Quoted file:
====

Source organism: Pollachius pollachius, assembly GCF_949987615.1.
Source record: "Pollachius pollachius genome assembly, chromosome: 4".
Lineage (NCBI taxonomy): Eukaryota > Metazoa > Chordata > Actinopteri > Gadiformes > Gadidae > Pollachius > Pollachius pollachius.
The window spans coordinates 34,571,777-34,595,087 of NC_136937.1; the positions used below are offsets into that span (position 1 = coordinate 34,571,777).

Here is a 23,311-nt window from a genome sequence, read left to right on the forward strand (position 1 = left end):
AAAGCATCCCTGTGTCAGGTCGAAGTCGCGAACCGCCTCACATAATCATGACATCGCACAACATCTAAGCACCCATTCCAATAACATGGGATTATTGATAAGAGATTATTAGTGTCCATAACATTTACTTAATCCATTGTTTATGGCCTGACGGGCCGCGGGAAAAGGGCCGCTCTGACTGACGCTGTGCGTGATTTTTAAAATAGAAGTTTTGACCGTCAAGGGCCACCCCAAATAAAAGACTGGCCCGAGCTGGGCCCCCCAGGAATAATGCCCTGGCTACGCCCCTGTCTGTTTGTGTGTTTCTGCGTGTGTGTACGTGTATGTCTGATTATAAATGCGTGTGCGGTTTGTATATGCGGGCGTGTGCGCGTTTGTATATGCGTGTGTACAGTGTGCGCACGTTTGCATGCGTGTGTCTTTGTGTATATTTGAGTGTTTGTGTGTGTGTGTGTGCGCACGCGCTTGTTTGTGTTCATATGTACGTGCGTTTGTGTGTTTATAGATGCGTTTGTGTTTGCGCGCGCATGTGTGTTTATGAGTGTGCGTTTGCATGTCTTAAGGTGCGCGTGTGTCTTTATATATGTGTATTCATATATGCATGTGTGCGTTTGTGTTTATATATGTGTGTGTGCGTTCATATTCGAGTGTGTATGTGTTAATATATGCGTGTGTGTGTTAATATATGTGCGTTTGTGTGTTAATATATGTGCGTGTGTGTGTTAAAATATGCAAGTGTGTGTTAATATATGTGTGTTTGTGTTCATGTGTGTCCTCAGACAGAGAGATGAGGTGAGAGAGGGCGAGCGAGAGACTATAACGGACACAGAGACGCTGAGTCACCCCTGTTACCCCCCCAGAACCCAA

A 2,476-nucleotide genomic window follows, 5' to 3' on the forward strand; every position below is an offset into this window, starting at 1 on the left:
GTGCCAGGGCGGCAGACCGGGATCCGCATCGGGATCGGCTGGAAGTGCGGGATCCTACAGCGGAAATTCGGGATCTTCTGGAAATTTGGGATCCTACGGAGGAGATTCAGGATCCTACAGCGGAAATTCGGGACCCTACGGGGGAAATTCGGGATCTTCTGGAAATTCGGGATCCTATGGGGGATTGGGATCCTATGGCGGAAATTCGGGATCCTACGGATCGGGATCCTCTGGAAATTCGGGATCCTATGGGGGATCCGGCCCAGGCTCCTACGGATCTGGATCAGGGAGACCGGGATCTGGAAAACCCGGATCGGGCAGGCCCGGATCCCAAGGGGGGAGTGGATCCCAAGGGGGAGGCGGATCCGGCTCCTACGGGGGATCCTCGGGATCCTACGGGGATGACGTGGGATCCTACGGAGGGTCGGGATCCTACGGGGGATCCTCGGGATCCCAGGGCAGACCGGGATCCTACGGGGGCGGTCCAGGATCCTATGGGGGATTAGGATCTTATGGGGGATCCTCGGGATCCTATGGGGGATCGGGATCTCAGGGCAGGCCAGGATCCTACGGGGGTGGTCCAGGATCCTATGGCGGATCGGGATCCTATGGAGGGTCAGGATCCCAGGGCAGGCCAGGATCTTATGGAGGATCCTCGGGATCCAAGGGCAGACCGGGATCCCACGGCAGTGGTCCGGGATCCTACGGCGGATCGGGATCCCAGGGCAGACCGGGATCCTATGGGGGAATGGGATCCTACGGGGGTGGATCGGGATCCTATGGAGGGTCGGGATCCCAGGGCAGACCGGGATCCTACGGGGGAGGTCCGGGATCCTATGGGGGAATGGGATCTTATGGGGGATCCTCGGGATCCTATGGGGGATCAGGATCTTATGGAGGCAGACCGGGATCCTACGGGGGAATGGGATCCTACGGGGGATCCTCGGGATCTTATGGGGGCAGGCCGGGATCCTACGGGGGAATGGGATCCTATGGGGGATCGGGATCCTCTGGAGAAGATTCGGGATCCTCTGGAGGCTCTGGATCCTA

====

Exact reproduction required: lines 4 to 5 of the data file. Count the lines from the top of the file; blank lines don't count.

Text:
The window spans coordinates 34,571,777-34,595,087 of NC_136937.1; the positions used below are offsets into that span (position 1 = coordinate 34,571,777).

Here is a 23,311-nt window from a genome sequence, read left to right on the forward strand (position 1 = left end):